talking points for nature guides
Seaweeds in general | Division Chlorophyta | Division Cyanophyta | Division Phaeophyta | Division Rhodophyta
index to talking points for nature guides
For nature guides: introducing seaweeds
updated Aug 08

Don't step on the seaweeds!
A 'bloom' of seaweeds collected on the high shore make a good 'first station' to sensitise visitors to the fact that every inch of the shore is alive. Show them the tiny animals that live among the seaweeds so they avoid stepping on thick layers of seaweed.

It's also a good activity to do if the tide is too high to go out and you need to amuse the visitors on the high shore for a while more.

What are seaweeds?

Seaweeds are algae ('el-gay')

  • You may have seaweeds in YOUR HOUSE!
    Examples of algae found in ordinary people's homes:
    Your bathroom (if you don't clean it)
    Your aquarium (if you don't clean it)

Fascinating seaweeds!
Seaweeds are like weird life from another planet! 'Ordinary' plants have specific structures like leaves, stems, roots. Seaweeds don't have any of these and come in a wide variety of forms.

  • How many different kinds of seaweeds can you see around you?
    Describe their shapes, colours, patterns.

  • Who can find the biggest seaweed? The smallest?

  • Feel them. What do they feel like?
    A slimy coating or leathery surface reduces water loss when the seaweed is out of water at low tide.
    Some seaweeds are hard because they incorporate calcium into their bodies.
    Some seaweeds have a furry or velvety layer of fine hairs.

  • Smell them. What do they smell like?
    Some seaweeds have a funny 'medicinal' smell. Seaweeds also protect themselves from being eaten by containing unpleasant tasting chemicals such as iodine.
Seaweeds are important to the ecosystem
  • Food: seaweeds are eaten by many different kinds of animals. These include slugs, fishes and the Green sea turtle.
  • Shelter: many small animals hide among seaweeds. Some animals also lay their eggs on seaweeds.
  • Let's see if we can find some animals among the seaweeds? Be gentle when you look!
  • Food chain: These small animals are in turn eaten by bigger animals.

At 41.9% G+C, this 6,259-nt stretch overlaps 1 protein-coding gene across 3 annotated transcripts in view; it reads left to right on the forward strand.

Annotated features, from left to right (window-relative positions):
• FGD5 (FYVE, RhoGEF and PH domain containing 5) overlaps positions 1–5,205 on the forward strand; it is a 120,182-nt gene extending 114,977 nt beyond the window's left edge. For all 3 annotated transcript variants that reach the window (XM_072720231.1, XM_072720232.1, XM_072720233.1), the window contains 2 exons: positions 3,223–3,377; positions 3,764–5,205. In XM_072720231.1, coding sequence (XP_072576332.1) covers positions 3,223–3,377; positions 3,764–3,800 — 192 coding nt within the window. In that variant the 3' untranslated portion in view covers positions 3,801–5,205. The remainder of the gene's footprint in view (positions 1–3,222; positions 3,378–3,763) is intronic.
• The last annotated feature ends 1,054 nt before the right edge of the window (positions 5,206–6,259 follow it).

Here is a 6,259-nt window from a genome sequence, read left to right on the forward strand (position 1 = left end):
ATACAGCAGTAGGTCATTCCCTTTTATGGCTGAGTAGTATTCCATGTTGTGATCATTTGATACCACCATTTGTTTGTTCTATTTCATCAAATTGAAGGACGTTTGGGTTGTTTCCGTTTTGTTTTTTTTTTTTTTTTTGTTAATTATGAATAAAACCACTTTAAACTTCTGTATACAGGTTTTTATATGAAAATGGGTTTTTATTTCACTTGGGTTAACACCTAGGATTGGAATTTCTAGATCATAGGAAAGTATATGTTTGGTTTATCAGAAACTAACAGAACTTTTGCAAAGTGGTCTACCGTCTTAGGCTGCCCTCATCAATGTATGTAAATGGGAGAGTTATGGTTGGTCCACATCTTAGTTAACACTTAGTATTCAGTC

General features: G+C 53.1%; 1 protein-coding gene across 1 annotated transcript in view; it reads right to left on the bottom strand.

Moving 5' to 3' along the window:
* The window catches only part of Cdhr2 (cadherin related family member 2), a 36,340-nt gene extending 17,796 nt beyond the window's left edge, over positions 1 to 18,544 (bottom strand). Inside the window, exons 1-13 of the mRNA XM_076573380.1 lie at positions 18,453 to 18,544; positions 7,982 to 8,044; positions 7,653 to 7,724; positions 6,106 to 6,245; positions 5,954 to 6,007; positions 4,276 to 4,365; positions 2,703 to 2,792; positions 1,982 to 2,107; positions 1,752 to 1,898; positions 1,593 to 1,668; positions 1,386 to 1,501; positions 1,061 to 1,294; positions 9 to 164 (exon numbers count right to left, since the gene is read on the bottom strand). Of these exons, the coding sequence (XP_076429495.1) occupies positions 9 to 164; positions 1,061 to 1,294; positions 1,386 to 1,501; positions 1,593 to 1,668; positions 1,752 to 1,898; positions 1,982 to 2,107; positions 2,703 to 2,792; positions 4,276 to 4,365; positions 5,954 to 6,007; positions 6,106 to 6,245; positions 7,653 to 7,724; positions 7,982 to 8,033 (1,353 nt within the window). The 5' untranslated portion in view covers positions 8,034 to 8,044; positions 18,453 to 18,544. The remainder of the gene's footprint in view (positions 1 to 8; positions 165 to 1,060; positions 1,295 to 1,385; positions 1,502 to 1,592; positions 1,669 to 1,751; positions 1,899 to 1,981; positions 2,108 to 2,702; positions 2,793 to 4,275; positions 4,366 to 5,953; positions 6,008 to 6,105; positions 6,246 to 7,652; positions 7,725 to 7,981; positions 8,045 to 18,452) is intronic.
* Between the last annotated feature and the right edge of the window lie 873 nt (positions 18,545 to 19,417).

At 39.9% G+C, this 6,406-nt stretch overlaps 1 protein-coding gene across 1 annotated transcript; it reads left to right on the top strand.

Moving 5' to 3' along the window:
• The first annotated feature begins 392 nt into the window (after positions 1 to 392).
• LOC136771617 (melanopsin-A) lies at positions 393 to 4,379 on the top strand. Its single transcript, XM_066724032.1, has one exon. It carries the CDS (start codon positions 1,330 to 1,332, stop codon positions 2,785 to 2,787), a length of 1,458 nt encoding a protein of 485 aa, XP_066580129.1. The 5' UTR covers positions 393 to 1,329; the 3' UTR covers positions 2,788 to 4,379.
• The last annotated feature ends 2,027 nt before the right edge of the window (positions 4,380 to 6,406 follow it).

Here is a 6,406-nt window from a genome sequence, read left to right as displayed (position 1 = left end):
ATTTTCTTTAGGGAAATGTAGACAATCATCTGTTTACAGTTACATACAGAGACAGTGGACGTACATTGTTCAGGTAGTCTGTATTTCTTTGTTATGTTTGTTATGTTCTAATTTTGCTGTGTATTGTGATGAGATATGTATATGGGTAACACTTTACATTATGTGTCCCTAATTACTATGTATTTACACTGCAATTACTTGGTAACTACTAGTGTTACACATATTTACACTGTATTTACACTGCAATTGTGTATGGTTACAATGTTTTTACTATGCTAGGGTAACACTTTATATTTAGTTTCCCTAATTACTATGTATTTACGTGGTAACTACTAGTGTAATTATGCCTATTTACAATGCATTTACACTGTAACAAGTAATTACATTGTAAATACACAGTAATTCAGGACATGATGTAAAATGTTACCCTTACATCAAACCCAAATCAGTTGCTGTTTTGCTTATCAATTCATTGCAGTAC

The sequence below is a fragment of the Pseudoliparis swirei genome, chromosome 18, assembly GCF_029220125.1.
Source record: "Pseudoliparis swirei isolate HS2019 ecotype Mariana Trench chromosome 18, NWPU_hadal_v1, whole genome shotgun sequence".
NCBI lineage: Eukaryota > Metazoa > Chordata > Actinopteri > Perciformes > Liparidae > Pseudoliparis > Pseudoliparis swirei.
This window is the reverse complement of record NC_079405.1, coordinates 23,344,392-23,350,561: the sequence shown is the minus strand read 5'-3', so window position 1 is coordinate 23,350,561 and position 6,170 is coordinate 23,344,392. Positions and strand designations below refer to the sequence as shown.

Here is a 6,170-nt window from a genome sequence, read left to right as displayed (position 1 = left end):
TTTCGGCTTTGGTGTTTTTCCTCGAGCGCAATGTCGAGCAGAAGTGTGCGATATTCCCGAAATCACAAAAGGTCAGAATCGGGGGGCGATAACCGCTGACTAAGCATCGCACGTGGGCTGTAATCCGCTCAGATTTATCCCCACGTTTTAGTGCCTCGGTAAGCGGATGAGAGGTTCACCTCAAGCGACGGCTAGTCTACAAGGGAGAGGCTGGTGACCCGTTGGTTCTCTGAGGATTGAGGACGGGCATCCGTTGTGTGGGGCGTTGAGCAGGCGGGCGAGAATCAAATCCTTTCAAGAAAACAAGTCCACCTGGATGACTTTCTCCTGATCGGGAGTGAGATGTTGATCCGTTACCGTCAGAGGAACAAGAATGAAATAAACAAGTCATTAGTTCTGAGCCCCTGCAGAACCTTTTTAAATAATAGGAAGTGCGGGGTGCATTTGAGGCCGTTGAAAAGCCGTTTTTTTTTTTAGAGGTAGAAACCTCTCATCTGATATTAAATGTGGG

Seaweeds and you
"Can Eat or Not?" You have probably eaten some seaweed recently!

Can you think of some common food made from seaweed?
  • Agar-agar comes from seaweed. Agar-agar is used to make jellies.
  • Sushi is wrapped in seaweed.
  • Red seaweeds are a source of a substance used to gel and stabilise food such as chocolate milk and yoghurt.
  • Brown seaweeds are a source of a substance used to make food thicker, creamier and more stable. For example, to make smoother ice cream.
  • Seaweed in our everyday food look at the labels of the food products in your kitchen. Find out which ones contain extracts of seaweeds. Hint: look for words such as 'agar', 'carrageenan', 'alginate'.

Other uses of seaweeds

  • You can eat seaweed if you are a pig! Seaweeds are also fed to livestock. In the past, Sea lettuce (Ulva sp.) were collected in boatloads in the Straits of Johor, washed in freshwater then cooked and fed to pigs.
  • Seaweeds are also used as fertiliser to grow some of the food we eat.
  • Seaweed Farm! In some places such as the Philippines, there are farms growing seaweeds. For sale as food and for their important extracts. Seaweeds provide important income for these coastal dwellers.

Seaweed myths to dispel

  • Seaweeds are not 'weeds' i.e., they are NOT rubbish plants. They are an essential part of the natural ecosystem. And a vital part of the food chain that provides our seafood.

  • Seaweeds are not evil. While much media coverage may have been given to red tide and other sudden blooms of algae, most algae are harmless.
Handling tips

Don't step on the seaweed Seaweed is slippery and you might fall.

Thick layers of seaweed may conceal uneven surfaces, or hidden objects that might hurt you (e.g., broken glass) or trip you.

Many small animals hide among seaweed. You will squash them if you step on them.

If you HAVE to walk through a stretch of thick seaweed, go first and carefully test the ground before putting your weight on your foot. Ask the visitors to follow in your footsteps.

Don't dig or rip!
When asking visitors to feel or smell seaweeds, use pieces of seaweed that are already broken off or washed up on the shore.

Be gentle: Remind visitors to be gentle when looking at seaweeds. Small animals may be hiding among them. Delicate eggs may have been laid upon them.

Don't eat seaweeds on the shore Don't make visitors eat seaweeds on the shore. Some may have unpleasant substances, toxins or accumulations of heavy metals in them. The water they are in may also be unclean.
FREE photos of
Make your own badge here.
links | references | about | email Ria
Spot errors? Have a question? Want to share your sightings? email Ria I'll be glad to hear from you!
wildfactsheets website©ria tan 2008